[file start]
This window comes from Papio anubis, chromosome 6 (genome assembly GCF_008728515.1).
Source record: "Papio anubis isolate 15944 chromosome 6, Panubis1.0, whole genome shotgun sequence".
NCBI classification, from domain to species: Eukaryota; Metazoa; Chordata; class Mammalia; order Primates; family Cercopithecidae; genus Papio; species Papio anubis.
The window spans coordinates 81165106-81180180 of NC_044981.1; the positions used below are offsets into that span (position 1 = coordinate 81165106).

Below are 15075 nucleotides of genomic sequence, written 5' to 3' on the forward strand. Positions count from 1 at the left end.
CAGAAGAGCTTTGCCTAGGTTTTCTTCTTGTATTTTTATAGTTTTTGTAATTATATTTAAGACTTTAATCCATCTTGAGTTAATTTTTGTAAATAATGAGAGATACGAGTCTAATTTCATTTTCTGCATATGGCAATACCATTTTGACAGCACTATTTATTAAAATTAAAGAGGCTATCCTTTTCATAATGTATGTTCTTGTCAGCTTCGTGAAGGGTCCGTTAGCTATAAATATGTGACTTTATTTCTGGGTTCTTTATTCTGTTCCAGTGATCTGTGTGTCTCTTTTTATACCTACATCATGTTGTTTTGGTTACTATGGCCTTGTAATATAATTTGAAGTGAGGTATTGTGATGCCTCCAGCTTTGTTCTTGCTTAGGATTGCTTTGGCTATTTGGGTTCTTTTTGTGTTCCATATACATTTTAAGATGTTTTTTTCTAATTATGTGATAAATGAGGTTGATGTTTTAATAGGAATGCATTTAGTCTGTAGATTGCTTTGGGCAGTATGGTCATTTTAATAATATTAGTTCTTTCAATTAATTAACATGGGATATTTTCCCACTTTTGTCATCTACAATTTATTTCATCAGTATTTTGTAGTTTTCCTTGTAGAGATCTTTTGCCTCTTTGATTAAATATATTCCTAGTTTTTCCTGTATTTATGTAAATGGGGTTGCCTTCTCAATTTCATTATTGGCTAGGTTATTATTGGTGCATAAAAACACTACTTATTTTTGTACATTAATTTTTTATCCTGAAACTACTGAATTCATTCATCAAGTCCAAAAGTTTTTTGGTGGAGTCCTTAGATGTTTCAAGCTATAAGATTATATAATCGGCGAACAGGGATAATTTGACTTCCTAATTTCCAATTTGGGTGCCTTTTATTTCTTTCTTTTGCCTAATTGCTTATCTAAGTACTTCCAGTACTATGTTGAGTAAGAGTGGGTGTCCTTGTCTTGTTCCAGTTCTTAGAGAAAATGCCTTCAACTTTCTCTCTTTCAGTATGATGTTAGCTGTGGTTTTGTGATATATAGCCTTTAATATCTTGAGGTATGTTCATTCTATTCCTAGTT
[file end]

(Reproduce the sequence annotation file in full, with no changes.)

This window comes from Papio anubis, chromosome 6 (genome assembly GCF_008728515.1).
Source record: "Papio anubis isolate 15944 chromosome 6, Panubis1.0, whole genome shotgun sequence".
NCBI classification, from domain to species: Eukaryota; Metazoa; Chordata; class Mammalia; order Primates; family Cercopithecidae; genus Papio; species Papio anubis.
The window spans coordinates 81165106-81180180 of NC_044981.1; the positions used below are offsets into that span (position 1 = coordinate 81165106).

Below are 15075 nucleotides of genomic sequence, written 5' to 3' on the forward strand. Positions count from 1 at the left end.
CAGAAGAGCTTTGCCTAGGTTTTCTTCTTGTATTTTTATAGTTTTTGTAATTATATTTAAGACTTTAATCCATCTTGAGTTAATTTTTGTAAATAATGAGAGATACGAGTCTAATTTCATTTTCTGCATATGGCAATACCATTTTGACAGCACTATTTATTAAAATTAAAGAGGCTATCCTTTTCATAATGTATGTTCTTGTCAGCTTCGTGAAGGGTCCGTTAGCTATAAATATGTGACTTTATTTCTGGGTTCTTTATTCTGTTCCAGTGATCTGTGTGTCTCTTTTTATACCTACATCATGTTGTTTTGGTTACTATGGCCTTGTAATATAATTTGAAGTGAGGTATTGTGATGCCTCCAGCTTTGTTCTTGCTTAGGATTGCTTTGGCTATTTGGGTTCTTTTTGTGTTCCATATACATTTTAAGATGTTTTTTTCTAATTATGTGATAAATGAGGTTGATGTTTTAATAGGAATGCATTTAGTCTGTAGATTGCTTTGGGCAGTATGGTCATTTTAATAATATTAGTTCTTTCAATTAATTAACATGGGATATTTTCCCACTTTTGTCATCTACAATTTATTTCATCAGTATTTTGTAGTTTTCCTTGTAGAGATCTTTTGCCTCTTTGATTAAATATATTCCTAGTTTTTCCTGTATTTATGTAAATGGGGTTGCCTTCTCAATTTCATTATTGGCTAGGTTATTATTGGTGCATAAAAACACTACTTATTTTTGTACATTAATTTTTTATCCTGAAACTACTGAATTCATTCATCAAGTCCAAAAGTTTTTTGGTGGAGTCCTTAGATGTTTCAAGCTATAAGATTATATAATCGGCGAACAGGGATAATTTGACTTCCTAATTTCCAATTTGGGTGCCTTTTATTTCTTTCTTTTGCCTAATTGCTTATCTAAGTACTTCCAGTACTATGTTGAGTAAGAGTGGGTGTCCTTGTCTTGTTCCAGTTCTTAGAGAAAATGCCTTCAACTTTCTCTCTTTCAGTATGATGTTAGCTGTGGTTTTGTGATATATAGCCTTTAATATCTTGAGGTATGTTCATTCTATTCCTAGTT